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'A man raped me to live out his porn fantasy'

The writer of this article could tell you her name, but that would spoil all the fun.

Rape porn isn't harmless and women have the scars to prove it

All Kelly* remembers is thinking she was having a nightmare — even though she was awake everything still had an unreal dream-like quality. It was the middle of the night and being wrenched from a deep sleep made it hard to process what was happening to her. At first, all she could think about was suffocating — his hand was covering her nose and mouth so tightly she saw stars as she fought for every breath.

But then her roommate screamed and everything came into sharp focus, all at once: The man ran out of their college apartment. Her roommate was still screaming. She hurt. Her clothing was torn. All her roommates were screaming. She was crying. But if she was crying that, at least, meant she could now breathe. And as she took deep, gulping breaths, she realized she'd been sexually assaulted.

"The first coherent memory I have of that night is looking out my window and seeing yellow police tape — you know, the kind they put around crime scenes? — and realizing that I was the crime scene. My body was a crime scene," Kelly says, still shaking even though it's been years since she was attacked.

More: 14 things rape survivors want the men who date them to know

The police, called by a downstairs neighbor who heard all the yelling, found plenty of evidence in the apartment, in her room and on Kelly herself. From a criminal standpoint, the case was a strong one. And while she tried to be grateful that she had what so many victims of sexual assault don't — proof — from her standpoint the nightmare was still happening.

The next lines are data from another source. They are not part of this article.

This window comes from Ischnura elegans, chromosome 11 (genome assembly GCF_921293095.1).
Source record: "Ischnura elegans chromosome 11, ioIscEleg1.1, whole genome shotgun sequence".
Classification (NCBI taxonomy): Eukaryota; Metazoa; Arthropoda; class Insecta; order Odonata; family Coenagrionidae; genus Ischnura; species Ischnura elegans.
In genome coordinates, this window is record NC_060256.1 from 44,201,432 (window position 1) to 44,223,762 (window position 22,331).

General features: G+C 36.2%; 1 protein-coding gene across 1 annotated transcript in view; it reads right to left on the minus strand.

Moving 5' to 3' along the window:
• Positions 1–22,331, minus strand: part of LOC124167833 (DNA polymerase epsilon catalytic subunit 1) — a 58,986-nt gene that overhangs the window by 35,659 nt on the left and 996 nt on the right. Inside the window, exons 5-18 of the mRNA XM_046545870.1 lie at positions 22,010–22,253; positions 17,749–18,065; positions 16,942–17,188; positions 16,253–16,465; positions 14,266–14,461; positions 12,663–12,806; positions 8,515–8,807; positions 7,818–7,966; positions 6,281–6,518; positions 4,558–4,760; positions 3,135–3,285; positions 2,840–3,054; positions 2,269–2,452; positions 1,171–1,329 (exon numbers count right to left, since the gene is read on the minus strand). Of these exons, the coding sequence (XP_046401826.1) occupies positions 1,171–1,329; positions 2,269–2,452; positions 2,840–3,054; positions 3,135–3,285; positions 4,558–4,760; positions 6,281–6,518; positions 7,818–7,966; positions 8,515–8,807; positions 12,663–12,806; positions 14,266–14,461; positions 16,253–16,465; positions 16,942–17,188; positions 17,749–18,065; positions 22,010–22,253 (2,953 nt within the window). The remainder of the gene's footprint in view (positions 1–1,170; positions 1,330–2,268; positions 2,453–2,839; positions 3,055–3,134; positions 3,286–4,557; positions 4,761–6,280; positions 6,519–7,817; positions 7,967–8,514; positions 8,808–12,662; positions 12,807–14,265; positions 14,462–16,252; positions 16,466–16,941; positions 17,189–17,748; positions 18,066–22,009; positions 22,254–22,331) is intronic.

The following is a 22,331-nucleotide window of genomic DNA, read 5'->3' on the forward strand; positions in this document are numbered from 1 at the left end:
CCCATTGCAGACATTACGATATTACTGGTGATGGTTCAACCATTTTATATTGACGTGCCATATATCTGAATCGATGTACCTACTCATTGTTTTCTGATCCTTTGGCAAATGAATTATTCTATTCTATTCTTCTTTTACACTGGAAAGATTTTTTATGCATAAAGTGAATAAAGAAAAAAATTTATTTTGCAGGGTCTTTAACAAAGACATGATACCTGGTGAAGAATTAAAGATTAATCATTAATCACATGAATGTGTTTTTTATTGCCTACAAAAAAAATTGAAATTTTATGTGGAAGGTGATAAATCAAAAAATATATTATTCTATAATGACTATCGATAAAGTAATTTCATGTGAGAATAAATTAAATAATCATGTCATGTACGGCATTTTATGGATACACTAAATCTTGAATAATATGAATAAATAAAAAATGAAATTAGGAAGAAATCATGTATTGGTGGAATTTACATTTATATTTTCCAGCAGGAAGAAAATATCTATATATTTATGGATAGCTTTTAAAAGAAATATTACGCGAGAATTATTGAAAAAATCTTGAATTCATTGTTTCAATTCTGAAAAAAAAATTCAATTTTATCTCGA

"It's funny, because there were witnesses and DNA and stuff I think everyone knows more about what happened to me than I do," she says.

One of her roommates heard their front door open. Another roommate's friend, who was sleeping on the couch, also awoke to the noise and saw the man walk confidently across the living room. (It was that confident walk that stopped her from calling out then — he acted like he belonged there and so she assumed he was somebody's boyfriend making a late-night visit.) The police then told Kelly it appeared that he'd watched her sleep for some time — 30 minutes to an hour — masturbating as he slowly pulled back her covers and then her pajamas. Touching her. Taking his time.

And yet she remembers none of this. Her mind is blank, until that awful moment of waking up wondering if she was underwater and then realizing she was under a person.

It's that blankness that drove her crazy in the following months. She had so many questions. Why her room? Why her? Did he watch her roommate too? Had he been watching them for days? Had he come in other nights and they just didn't know it? But why her? And why didn't she wake up sooner? She hadn't been drinking that night (she's sure because she had a huge presentation in a class the next day and wanted to be on top of her game). So why did it still feel all fuzzy? And why did everyone else know what happened to her and she didn't? But mostly it was an endless repetition, played through endless sleepless nights, of "Why me? Why me? Why. Me."

More: The type of PTSD we're not talking enough about

The questions are what drove her to the courtroom every time he appeared before the judge (and it was many times). Her victims' advocate, a nice woman who understood everything about the legal process and nothing about the assault, told Kelly she didn't have to go. But she wanted answers. She wanted to hear herself, from the man that had done it, what had happened to her body that night.